Proponents of Amendment 1 state that it would guarantee that $10 billion will be available over the next 20 years to preserve environmentally sensitive lands and water resources. The real impact of Amendment 1 has been estimated to be $20 billion over the next 20 years, nearly twice the amount claimed. Funding the conservation activities supported by Amendment 1 would be accomplished by using one-third of the documentary stamp tax revenue currently collected on real estate transactions.
Uninformed voters will soon decide whether to spend $20 billion from reading flowery language on a ballot, without having been provided any estimate of the cost of the conservation efforts, the true impact on our state or the programs which will lose funding due to the passage of the amendment.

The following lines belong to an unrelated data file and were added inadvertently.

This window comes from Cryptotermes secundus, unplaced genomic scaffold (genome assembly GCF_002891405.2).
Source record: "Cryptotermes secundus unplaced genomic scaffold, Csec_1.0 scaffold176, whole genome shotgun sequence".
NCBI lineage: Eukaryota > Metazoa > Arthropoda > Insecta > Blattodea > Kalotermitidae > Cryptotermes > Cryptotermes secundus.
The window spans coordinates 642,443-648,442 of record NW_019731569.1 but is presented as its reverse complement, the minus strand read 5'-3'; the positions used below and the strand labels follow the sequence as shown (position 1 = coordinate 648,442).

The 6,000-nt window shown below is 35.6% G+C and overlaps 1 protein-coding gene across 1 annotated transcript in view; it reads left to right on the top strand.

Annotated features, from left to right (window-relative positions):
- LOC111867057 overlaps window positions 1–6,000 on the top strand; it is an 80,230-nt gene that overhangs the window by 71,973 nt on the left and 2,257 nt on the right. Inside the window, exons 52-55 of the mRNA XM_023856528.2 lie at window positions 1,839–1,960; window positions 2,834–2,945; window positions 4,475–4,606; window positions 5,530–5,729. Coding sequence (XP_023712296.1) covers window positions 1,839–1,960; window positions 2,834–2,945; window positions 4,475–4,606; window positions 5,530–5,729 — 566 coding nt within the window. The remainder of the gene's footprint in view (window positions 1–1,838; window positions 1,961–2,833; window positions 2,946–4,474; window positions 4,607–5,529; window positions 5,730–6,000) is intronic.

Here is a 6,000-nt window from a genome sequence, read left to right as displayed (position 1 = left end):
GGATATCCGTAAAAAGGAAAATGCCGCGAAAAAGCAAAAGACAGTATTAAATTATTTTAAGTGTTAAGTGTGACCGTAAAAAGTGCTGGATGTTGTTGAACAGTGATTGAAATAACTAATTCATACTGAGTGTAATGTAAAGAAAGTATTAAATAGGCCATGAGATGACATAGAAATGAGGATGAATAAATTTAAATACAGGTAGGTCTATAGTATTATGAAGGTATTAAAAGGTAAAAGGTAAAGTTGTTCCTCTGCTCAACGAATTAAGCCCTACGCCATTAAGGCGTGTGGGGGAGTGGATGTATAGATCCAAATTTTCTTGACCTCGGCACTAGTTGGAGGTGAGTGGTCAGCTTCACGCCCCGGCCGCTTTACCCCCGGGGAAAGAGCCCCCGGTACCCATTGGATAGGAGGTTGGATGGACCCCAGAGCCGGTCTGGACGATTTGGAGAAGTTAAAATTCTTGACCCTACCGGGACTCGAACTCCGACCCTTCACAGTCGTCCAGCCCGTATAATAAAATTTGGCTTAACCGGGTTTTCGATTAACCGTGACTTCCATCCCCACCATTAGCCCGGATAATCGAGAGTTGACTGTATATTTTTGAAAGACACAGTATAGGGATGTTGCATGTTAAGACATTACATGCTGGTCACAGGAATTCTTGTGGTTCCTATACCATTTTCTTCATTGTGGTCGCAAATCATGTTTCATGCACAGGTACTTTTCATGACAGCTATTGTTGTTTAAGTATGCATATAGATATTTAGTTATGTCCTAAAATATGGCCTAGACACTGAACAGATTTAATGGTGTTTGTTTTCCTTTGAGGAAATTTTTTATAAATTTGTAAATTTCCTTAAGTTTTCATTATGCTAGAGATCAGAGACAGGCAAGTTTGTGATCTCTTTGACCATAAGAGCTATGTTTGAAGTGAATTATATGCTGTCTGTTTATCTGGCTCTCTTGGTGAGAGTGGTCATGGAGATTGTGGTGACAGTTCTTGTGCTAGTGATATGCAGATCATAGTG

Reallocating $20 billion to environmental causes will reduce funds currently available for transportation, affordable housing and economic enhancement and development trust funds — programs that have proven to consistently stimulate Florida’s economy and create jobs. Further, the amendment will result in a projected deficit in the state’s operating budget of $3.8 billion in the first 10 years alone.
While environmental preservation is important, Amendment 1 is not the appropriate vehicle to get there.
Bernard E. Smith, board chair, Florida Housing Finance Corp., Jacksonville